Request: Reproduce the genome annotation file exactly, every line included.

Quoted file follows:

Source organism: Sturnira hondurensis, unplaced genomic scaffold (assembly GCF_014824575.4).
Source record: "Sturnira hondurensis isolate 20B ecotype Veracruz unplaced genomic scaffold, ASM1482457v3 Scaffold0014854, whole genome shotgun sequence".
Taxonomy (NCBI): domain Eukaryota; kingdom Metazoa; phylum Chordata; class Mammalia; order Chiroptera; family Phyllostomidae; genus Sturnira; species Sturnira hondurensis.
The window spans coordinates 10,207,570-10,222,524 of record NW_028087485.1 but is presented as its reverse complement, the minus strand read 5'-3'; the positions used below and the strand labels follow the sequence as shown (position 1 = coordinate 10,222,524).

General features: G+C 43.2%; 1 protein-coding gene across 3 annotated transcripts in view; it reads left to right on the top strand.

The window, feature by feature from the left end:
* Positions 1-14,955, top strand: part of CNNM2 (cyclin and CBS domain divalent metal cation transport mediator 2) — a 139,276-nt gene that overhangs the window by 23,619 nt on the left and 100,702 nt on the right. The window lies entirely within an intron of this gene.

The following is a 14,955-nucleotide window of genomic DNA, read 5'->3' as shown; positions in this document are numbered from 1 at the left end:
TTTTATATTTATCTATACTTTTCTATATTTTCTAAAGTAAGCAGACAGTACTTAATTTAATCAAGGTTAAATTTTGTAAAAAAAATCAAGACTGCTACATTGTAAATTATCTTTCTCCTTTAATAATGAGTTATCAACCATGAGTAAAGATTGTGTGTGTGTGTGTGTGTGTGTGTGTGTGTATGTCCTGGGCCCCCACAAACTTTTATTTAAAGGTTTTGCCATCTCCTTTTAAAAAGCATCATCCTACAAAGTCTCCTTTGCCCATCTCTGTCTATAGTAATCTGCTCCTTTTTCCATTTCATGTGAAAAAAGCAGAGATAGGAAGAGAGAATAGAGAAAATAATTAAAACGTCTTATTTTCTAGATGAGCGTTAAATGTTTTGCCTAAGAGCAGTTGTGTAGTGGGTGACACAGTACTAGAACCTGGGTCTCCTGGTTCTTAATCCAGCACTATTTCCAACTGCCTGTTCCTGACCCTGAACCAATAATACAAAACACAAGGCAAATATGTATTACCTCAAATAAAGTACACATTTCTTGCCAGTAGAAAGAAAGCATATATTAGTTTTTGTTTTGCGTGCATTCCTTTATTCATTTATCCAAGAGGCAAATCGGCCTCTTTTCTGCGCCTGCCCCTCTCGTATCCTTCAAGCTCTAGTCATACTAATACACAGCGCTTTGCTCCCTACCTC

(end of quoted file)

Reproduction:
Source organism: Sturnira hondurensis, unplaced genomic scaffold (assembly GCF_014824575.4).
Source record: "Sturnira hondurensis isolate 20B ecotype Veracruz unplaced genomic scaffold, ASM1482457v3 Scaffold0014854, whole genome shotgun sequence".
Taxonomy (NCBI): domain Eukaryota; kingdom Metazoa; phylum Chordata; class Mammalia; order Chiroptera; family Phyllostomidae; genus Sturnira; species Sturnira hondurensis.
The window spans coordinates 10,207,570-10,222,524 of record NW_028087485.1 but is presented as its reverse complement, the minus strand read 5'-3'; the positions used below and the strand labels follow the sequence as shown (position 1 = coordinate 10,222,524).

General features: G+C 43.2%; 1 protein-coding gene across 3 annotated transcripts in view; it reads left to right on the top strand.

The window, feature by feature from the left end:
* Positions 1-14,955, top strand: part of CNNM2 (cyclin and CBS domain divalent metal cation transport mediator 2) — a 139,276-nt gene that overhangs the window by 23,619 nt on the left and 100,702 nt on the right. The window lies entirely within an intron of this gene.

The following is a 14,955-nucleotide window of genomic DNA, read 5'->3' as shown; positions in this document are numbered from 1 at the left end:
TTTTATATTTATCTATACTTTTCTATATTTTCTAAAGTAAGCAGACAGTACTTAATTTAATCAAGGTTAAATTTTGTAAAAAAAATCAAGACTGCTACATTGTAAATTATCTTTCTCCTTTAATAATGAGTTATCAACCATGAGTAAAGATTGTGTGTGTGTGTGTGTGTGTGTGTGTGTGTATGTCCTGGGCCCCCACAAACTTTTATTTAAAGGTTTTGCCATCTCCTTTTAAAAAGCATCATCCTACAAAGTCTCCTTTGCCCATCTCTGTCTATAGTAATCTGCTCCTTTTTCCATTTCATGTGAAAAAAGCAGAGATAGGAAGAGAGAATAGAGAAAATAATTAAAACGTCTTATTTTCTAGATGAGCGTTAAATGTTTTGCCTAAGAGCAGTTGTGTAGTGGGTGACACAGTACTAGAACCTGGGTCTCCTGGTTCTTAATCCAGCACTATTTCCAACTGCCTGTTCCTGACCCTGAACCAATAATACAAAACACAAGGCAAATATGTATTACCTCAAATAAAGTACACATTTCTTGCCAGTAGAAAGAAAGCATATATTAGTTTTTGTTTTGCGTGCATTCCTTTATTCATTTATCCAAGAGGCAAATCGGCCTCTTTTCTGCGCCTGCCCCTCTCGTATCCTTCAAGCTCTAGTCATACTAATACACAGCGCTTTGCTCCCTACCTC